Likewise, a lot of online services used by students before the pandemic received a boost. More and more students started hiring private tutors online and using the best essays writing services to assist them with academic assignments and homework. Essentially, everything that was done online became more common and almost standard compared to what it was like prior to the pandemic.
Though Covid-19 is still considered to be an “established and ongoing health issue,” it is nowhere near what it used to be like. Most countries have returned to the state they were in before the pandemic, with most restrictions lifted. However, changes to the education system did not entirely appear.
For starters, e-learning has definitely become more widespread. You can learn about almost anything if you have an internet connection – enroll in online phlebotomy classes, take a course on woodcutting, or complete a program on financial analytics. Many educational resources are also available for free, which makes online learning even more accessible to those who can’t afford expensive tuition in traditional educational institutions.
A lot of universities and colleges that started offering online courses during the pandemic decided to continue offering them even now that restrictions have been lifted. Of course, most institutions transitioned back to in-person teaching, but there are still many more institutions now offering online learning options that never offered them before.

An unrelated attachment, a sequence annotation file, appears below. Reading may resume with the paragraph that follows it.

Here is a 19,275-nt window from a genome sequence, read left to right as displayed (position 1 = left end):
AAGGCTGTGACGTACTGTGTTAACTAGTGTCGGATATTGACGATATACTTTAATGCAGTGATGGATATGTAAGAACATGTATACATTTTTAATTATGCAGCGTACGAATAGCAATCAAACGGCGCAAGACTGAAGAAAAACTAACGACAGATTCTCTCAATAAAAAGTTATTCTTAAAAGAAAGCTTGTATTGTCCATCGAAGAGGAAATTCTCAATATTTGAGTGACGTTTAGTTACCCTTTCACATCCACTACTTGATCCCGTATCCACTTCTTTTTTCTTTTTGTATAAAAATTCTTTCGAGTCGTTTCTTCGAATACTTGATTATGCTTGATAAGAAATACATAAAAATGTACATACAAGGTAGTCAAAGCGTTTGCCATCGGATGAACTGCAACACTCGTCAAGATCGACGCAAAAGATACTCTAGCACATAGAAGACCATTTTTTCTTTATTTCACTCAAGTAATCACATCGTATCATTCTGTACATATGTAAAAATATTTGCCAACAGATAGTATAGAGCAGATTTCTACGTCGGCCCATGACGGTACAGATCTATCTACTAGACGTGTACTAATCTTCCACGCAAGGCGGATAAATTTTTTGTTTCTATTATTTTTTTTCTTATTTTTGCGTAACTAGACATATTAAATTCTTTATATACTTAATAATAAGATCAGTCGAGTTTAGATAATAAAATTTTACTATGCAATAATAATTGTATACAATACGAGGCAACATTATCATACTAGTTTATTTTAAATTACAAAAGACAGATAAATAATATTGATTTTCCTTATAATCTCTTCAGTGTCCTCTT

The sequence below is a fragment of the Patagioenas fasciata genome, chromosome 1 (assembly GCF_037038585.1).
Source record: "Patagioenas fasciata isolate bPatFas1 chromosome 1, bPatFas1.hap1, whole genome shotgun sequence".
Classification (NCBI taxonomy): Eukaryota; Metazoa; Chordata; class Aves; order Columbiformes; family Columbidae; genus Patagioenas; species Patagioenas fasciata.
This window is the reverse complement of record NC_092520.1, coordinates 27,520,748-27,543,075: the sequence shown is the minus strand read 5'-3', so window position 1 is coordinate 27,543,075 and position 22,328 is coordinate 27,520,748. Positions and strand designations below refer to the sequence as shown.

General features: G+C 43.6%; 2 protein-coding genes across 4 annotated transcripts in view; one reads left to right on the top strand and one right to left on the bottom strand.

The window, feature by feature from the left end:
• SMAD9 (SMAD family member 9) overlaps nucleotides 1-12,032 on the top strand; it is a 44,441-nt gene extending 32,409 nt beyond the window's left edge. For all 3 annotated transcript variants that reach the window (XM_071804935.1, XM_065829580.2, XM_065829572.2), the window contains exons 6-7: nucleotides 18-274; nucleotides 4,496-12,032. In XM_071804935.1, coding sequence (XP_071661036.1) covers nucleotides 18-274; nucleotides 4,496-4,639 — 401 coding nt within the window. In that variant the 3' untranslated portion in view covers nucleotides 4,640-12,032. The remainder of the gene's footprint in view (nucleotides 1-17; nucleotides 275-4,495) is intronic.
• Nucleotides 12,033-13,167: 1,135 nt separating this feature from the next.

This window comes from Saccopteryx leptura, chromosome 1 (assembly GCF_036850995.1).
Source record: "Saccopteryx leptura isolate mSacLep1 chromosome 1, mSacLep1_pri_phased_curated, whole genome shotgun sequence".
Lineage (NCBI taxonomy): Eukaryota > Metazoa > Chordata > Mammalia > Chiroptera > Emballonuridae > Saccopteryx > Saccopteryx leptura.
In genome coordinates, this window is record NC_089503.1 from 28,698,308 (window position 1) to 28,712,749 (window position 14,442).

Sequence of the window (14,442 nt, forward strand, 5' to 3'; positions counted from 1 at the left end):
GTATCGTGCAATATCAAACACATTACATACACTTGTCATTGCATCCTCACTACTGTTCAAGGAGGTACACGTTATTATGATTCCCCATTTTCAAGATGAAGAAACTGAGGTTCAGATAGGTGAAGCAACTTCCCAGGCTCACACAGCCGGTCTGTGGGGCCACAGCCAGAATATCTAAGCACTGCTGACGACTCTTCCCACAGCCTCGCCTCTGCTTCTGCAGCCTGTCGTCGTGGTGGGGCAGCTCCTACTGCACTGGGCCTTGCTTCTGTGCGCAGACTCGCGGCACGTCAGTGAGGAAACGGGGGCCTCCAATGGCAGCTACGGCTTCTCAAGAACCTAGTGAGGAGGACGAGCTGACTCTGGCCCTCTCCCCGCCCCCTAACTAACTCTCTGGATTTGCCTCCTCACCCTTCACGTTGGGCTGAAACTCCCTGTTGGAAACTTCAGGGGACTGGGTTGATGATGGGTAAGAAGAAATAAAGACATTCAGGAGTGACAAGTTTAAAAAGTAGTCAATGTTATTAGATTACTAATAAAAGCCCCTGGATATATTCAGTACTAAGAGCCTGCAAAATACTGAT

A not-so-obvious benefit of the adoption of e-learning by major educational institutions (albeit temporary in many cases) is the introduction of new technologies into the mainstream. Educators used apps like Zoom to organize online learning via video conferencing, so even those who never used such tools before were forced to master them. Other programs like Proctorio were adopted by institutions that wanted to ensure secure and fair examination setups.
When it comes to the future, it is uncertain, but there are some trends that experts predict will be shaping online and hybrid education in the next few years or even decades:
The number of students in online and hybrid learning will grow, as will the number of workers employed in online and hybrid setups.
Students will be seeking opportunities to upskill and reskill – and e-learning will be the primary method of education for many specialists.
AI will continue changing the educational system in many ways, both in e-learning and traditional education.
By being aware of these growing trends, leaders in education can tackle common challenges more effectively and adapt to the changing educational environment.
At the end of the day, it’s impossible to predict the future with complete accuracy. However, we can still see certain trends in education and possible developments. The pandemic simply sped up the rise of online learning as a more accessible form of education.